The highlights from last night’s Cardinals-Brewers game are probably focusing on the Yadier Molina argument and ejection, but there was something far more interesting going on here.
Albert Pujols was hit by a pitch in the seventh inning. Runners were on first and third at the time, it was a close game and Pujols leads all of baseball in grounding into double plays. Clearly in that situation Takashi Saito is not trying to throw at Pujols, right? Hell, even Tony La Russa said after the game that he didn’t think it was intentional.
Nevertheless, in the bottom of the inning La Russa had Jason Motte hit Ryan Braun. He admitted it too, saying after the game that he was “sending a message.” He stood on the top step of the dugout and watched it happen. He did it via two inside pitches and then the plunking.
Setting aside the fact that someone could get hurt, what in the hell was Tony La Russa thinking? How do you, out of your silly sense of “sending a message” justice, put a leadoff hitter on base ahead of Prince Fielder in a tie game in a pennant race? How does one’s fealty to the unwritten rules or playing the game the right way or whatever the hell La Russa cares most about trump the clear strategic decision not to put a key game at risk like that?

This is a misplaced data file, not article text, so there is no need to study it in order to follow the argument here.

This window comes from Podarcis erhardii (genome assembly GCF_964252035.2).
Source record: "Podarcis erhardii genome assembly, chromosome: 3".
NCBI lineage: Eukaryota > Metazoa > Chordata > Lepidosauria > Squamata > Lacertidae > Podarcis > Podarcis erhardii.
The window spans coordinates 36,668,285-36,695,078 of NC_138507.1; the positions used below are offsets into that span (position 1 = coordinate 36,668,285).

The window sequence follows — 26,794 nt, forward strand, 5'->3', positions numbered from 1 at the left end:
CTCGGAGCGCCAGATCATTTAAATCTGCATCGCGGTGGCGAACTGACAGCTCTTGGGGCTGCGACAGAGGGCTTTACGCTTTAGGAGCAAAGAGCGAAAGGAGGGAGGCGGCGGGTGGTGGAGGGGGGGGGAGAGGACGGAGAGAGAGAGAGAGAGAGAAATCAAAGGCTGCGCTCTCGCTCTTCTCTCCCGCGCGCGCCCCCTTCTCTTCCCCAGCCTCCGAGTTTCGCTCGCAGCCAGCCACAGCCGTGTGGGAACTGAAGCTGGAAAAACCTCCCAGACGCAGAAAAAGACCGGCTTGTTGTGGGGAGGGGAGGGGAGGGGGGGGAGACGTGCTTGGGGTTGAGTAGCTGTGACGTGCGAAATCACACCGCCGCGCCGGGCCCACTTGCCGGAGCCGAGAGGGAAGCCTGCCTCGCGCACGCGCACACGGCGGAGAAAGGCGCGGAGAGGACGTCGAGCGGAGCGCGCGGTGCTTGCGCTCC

It ended up working out. Braun didn’t score. The Cardinals ended up winning. But just because a good outcome was achieved doesn’t mean a good decision was made. And that was a monumentally stupid tactical decision by La Russa. A man purported to be the smartest guy in the room.
Cardinals right-handed reliever Greg Holland has been placed on the 10-day disabled list with a right hip impingement, per a team announcement on Saturday. In corresponding moves, catcher Carson Kelly (right hamstring strain) and lefty reliever Tyler Lyons (back strain) were activated from the disabled list, while catcher Steven Baron was optioned to Triple-A Memphis. The team has yet to reveal how long Holland is expected to be sidelined.
The 32-year-old reliever hasn’t looked quite himself this season, limping toward a 9.45 ERA, 10.1 BB/9 and 6.8 SO/9 in just 13 1/3 innings of work. It’s a concerning departure from the sub-4.00 ERA and NL-leading 41 saves he posted with the Rockies in 2017, though a brief stay on the disabled list may help him iron out some of the issues that have prevented him from replicating those numbers in 2018. This is the first major injury he’s sustained since 2015, when he underwent surgery to repair a torn UCL in his pitching arm; he doesn’t appear to have a history of hip issues, either.
Lyons, 30, will slot back into the bullpen while Holland recovers. The left-hander landed on the 10-day disabled list in mid-May after pitching to a 6.17 ERA, 3.9 BB/9 and 9.3 SO/9 across 11 2/3 innings — underwhelming results, to be sure, but nothing close to Holland’s career-worst output. Lyons saw mixed results in two rehab starts with Double-A Springfield earlier this month, allowing two runs on two hits and recording one strikeout in 1 2/3 innings.